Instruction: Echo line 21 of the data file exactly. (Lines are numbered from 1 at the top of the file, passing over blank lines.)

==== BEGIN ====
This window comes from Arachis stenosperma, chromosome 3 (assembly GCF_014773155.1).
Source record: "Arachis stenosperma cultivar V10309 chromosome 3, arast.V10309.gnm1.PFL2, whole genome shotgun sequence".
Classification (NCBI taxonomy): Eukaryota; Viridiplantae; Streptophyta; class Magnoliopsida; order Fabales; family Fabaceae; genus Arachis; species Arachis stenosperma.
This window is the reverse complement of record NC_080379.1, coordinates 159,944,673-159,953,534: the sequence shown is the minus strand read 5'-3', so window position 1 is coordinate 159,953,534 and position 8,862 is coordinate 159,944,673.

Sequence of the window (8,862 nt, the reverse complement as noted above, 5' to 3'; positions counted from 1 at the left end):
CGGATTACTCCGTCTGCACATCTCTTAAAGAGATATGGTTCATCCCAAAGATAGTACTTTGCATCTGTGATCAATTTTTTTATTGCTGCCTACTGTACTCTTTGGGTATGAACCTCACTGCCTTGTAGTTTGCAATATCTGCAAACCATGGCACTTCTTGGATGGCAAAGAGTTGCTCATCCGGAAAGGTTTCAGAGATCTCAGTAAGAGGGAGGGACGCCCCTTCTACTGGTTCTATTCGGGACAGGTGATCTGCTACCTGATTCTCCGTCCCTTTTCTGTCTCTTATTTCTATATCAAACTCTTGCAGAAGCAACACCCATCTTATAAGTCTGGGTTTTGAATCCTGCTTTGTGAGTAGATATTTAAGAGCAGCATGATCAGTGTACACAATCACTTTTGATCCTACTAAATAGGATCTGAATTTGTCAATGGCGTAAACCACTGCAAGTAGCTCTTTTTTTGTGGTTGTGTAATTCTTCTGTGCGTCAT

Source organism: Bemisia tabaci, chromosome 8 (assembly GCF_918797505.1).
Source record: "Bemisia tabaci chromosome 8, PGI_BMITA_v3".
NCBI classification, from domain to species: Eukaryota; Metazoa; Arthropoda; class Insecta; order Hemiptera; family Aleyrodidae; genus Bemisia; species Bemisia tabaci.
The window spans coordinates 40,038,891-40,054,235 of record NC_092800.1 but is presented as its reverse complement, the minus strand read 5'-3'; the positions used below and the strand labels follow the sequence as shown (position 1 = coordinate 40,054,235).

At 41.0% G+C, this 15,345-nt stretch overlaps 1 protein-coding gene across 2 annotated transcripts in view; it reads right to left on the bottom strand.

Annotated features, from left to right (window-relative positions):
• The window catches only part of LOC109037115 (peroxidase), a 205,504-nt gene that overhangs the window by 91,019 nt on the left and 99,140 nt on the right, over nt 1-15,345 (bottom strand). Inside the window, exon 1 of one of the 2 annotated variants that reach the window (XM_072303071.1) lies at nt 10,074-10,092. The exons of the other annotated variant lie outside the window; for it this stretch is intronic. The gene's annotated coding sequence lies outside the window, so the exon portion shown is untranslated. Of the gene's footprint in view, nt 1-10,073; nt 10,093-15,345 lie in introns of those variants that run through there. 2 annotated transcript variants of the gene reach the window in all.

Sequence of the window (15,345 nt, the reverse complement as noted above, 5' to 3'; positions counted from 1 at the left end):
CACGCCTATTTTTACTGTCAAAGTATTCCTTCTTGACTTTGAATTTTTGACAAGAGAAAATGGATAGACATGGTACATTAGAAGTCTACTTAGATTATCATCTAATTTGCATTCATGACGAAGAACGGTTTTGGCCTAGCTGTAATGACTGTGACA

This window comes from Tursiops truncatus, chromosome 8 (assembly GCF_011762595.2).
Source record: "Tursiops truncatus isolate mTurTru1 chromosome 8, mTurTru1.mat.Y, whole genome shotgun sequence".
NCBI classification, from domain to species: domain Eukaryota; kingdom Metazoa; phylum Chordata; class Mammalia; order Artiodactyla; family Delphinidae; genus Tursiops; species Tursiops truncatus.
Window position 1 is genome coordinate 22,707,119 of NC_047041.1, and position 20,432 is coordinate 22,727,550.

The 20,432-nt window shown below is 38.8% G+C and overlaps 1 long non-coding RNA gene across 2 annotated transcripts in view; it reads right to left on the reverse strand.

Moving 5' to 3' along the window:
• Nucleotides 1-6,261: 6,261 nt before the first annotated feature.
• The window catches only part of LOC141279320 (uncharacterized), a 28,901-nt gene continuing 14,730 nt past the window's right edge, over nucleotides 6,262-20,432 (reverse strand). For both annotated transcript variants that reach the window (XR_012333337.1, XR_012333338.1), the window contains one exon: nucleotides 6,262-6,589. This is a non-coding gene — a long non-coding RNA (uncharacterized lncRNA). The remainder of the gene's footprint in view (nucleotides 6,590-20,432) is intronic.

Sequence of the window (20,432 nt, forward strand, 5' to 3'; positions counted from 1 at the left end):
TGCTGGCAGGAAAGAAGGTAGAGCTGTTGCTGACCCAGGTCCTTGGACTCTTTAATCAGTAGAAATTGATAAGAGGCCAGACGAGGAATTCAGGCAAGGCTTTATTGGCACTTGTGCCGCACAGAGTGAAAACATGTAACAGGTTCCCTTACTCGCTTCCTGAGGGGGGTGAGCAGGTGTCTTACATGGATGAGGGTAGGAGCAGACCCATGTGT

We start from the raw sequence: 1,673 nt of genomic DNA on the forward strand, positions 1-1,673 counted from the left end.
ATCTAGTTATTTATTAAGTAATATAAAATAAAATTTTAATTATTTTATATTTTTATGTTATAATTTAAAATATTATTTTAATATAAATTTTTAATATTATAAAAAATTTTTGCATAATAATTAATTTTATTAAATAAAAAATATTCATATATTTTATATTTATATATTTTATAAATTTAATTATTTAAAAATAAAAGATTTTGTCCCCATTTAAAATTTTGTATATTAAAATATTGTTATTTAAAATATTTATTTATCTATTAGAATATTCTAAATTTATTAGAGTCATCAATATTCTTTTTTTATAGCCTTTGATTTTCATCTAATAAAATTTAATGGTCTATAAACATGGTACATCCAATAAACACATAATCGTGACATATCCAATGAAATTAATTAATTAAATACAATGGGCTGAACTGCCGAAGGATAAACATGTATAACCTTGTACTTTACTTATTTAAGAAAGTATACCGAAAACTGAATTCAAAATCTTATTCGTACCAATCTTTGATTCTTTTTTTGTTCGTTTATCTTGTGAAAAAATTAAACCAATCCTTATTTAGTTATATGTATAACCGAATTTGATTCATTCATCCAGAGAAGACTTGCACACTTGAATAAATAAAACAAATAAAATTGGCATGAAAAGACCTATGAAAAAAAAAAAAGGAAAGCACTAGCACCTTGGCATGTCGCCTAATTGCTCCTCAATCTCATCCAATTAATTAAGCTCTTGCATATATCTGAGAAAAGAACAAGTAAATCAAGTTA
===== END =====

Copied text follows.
Moving 5' to 3' along the window: